What makes me laugh is that I have been in the ICU for over a year and when I started I thought the nurses were all neurotic and I would never become one of those "sheet nazis"!!! But here I am as particular as anyone!!! It makes SUCH a difference. Especially having the lines and pumps perfect and labeled and untangled. Some nurses don't give a damn and it drives me NUTS!!! I would rather bang my head on the wall than to leave a room as bad as some nurses do!!! Anyway, great conversation here, I love it.

    :chuckle:chuckle:chuckle
    I'm a "line and tube nazi" just as you are. I despise spaghetti!!! Get a pt back form the OR and Lord only knows what is running where, and what is plugged into what!
  9. by   blueheaven
    I also bring my own bath wash and razors. I can't stand a patient with 3 day stubble and stinky!! Some nurses just don't care and always leave a mess.

    I wouldn't mind having any of you for my nurse if I was sick
  10. by   truern
    Another great product is Summers Eve Powder...believe it or not. A sprinkle on the sheets and they kinda slip with the patient instead of bunching up under them. Since it's designed for a sensitive body area chances are most people won't be allergic.

    I LOVE to use shave cream in the bath water...especially with the men. I just can't stomach stank
  11. by   jjjeep4
    wow.....my first post!!
    I have been in icu about 20 plus years...and have always made it a point to give thorough cares.....(when I am sick, I want a hot shower, clean sheets, teeth brushed,cool and dark room....)soooo....

    I integrate a full bath with my assessment....including almost daily hairwash....real brushing of teeth....shaving......linen change....

    hairwashing can be done on virtually any icu patient in less than 3 minutes without even getting the bed wet....there is no (no!) excuse for not doing it at least every other day....

    I have had patients cry with thankfulness when I wash their hair/give them the salon tx.........(sometimes, there is not much else that I can do for them.....ie ......mult pressors....trauma etc.....that makes them more comfortable...)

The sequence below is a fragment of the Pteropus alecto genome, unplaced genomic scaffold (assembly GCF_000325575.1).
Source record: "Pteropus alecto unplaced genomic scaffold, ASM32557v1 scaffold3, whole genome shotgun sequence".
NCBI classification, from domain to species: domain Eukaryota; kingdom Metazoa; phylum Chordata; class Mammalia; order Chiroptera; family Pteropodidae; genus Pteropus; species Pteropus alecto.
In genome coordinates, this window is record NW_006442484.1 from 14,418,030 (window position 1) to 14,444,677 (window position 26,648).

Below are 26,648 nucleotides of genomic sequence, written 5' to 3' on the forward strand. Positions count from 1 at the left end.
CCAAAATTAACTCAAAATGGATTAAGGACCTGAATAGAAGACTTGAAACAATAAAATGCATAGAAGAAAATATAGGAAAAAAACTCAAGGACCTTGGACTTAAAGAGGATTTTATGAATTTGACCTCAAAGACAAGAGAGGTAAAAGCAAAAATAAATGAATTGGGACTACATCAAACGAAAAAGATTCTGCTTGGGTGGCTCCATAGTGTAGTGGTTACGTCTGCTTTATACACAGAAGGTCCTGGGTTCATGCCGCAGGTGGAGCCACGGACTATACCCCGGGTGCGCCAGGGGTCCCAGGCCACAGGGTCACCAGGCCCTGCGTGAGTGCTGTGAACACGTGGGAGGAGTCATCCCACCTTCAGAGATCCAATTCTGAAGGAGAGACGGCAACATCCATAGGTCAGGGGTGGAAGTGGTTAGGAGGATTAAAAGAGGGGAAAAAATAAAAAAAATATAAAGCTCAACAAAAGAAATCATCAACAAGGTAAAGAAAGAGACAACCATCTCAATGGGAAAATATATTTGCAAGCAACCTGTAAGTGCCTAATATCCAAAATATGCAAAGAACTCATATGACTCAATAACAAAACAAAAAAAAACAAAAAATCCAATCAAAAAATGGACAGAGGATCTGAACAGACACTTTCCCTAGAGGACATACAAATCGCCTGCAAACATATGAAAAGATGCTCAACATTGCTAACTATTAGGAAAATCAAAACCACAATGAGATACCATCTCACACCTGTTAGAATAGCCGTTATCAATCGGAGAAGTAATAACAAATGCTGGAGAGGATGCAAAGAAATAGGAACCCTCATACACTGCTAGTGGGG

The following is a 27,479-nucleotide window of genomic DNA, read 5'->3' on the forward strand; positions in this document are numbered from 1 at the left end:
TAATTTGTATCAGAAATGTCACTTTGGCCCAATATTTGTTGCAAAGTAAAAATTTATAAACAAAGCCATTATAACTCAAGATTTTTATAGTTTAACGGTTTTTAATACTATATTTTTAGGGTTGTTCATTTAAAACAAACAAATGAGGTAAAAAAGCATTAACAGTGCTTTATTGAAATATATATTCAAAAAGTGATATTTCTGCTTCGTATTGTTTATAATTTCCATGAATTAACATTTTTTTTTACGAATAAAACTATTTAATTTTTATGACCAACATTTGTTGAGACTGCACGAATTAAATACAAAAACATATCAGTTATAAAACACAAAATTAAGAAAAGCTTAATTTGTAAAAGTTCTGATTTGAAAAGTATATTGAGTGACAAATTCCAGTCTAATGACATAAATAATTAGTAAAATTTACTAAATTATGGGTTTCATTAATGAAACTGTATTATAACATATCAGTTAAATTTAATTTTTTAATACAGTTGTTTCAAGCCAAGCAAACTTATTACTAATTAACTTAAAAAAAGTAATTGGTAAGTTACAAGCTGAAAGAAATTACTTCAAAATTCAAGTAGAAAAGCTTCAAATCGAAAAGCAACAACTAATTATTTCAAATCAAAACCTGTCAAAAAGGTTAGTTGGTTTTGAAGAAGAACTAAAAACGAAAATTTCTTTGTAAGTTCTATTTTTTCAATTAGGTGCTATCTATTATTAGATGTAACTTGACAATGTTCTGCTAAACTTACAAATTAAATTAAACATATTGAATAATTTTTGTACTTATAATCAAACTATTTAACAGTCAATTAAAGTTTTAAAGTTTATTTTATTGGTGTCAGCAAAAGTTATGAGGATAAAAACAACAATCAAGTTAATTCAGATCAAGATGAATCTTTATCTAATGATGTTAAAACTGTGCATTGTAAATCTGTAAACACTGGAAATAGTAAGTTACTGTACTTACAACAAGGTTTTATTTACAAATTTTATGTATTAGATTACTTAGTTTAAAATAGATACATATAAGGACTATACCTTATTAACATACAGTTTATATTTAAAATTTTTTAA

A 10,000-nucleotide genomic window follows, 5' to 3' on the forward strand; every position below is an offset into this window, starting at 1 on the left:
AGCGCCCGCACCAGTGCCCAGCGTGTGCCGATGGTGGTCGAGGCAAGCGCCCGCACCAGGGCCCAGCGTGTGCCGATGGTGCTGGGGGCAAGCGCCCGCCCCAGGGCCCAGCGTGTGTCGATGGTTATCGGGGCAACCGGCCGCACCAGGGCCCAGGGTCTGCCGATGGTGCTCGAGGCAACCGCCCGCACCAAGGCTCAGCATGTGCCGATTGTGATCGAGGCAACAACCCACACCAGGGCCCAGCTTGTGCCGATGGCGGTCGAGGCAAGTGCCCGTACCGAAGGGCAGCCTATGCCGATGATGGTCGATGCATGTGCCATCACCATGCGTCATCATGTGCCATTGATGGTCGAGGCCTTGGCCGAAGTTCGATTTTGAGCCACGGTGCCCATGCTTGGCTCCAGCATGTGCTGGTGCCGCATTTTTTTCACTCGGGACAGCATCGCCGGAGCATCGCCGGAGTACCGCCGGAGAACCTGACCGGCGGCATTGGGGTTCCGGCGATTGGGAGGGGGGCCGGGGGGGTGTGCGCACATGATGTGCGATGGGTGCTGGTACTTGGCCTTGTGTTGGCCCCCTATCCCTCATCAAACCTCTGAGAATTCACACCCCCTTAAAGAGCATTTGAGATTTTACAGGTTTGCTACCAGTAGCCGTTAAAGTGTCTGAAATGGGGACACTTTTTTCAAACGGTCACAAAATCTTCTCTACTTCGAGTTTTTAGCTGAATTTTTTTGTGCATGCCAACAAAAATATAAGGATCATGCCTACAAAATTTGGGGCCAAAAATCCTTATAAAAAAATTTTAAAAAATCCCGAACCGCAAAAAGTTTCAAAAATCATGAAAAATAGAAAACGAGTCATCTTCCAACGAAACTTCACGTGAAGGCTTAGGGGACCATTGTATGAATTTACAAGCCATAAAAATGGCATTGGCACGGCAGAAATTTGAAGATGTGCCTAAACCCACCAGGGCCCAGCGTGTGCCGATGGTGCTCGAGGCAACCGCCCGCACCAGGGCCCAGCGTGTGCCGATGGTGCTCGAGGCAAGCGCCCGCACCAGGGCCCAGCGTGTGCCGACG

a warm bath....integrated and seamless assessment....medicate if possible....

    the results??...improved vitals.....pt now more willing to do whatever you ask of them throughout the day....improved pulm toilet....improved rom....thorough cares does as much physically for most patients as about 4 mg of morphine.....pt is more rested....families are more rested...nurse is more rested...(ha!)...

    I also do an abreviated total care midway thru the shift.....(as well as prn).....

    it is just kind......it only adds about 5-10 minutes to my assessment....and the results are substantial.........

    best of luck!.....J.
  12. by   danamobile
    when i bathe someone, i expect to completely SOAK the bed, along with filling up the basin about 3-4 times. honest! be liberal! get the limbs and trunk scrubbed down and dried, and then for pericare, just dumped drenched soapy cloths in and give a good scrub. i find that the patients are much cleaner with a bed 'bath' hehe. also, when i turn my patients every two hours, i wash their back and bum and reapply lotion to the backside, and try to give pericare in the front at least every 4 hours. we are not allowed to use any other bath product except for the chlorhexidine wash (to decrease MRSA) and babypowder is outlawed due to increasing allergies, so soap is all we got! also, vaseline to the lips and gel to the mouth durying mouthcare and to the nose helps, and keeping a towel near the face so i can frequently wipe the side of the mouth/eyes when they're wet. good care is much easier when you start organized from the beginning! i give my patient really good mouthcare as the end of my initial assessment! my patient reflects my care so it must begin at the start
  13. by   oneillk1
    Quote from cvicugirl
    Calvin&Hobbes,
    Mind if I print out a thousand copies of your post? I'd like to wallpaper our break room with it! I add a sprinkling of baby powder to their backs and sheets if it isn't contraindicated and always make sure that the closed ends of the pillowcases are facing the door. Changing ET and NG tube tapes also makes a big difference. As for washing hair: I have used wet, warm, soapy washcloths with many a collared bloody head trauma. Wrap the hair with a warm soapy washcloths ahead of time to soften up the dried blood. If it is really bad, tuck a thick garbage bag under the head and shoulders, put the bed flat and use warm soapy water poured from a clean urinal. You'll be standing at the head of the bed (think intubation position!) If you put a bottle of mouth wash in the final rinse, it gets rid of the old blood smell. Cover the central line with a thick towel, but expect to change it after anyways.
    Thank you so much for this, our unit protocol says hair wash MINIMUM of weekly, but whenever I ask my colleagues how to do it, the standard answer is 'oh don't worry about that". It just seems like not something that is worth bothering the educator about, but so far I haven't got my head around the logistics of vent, lines, water, bed....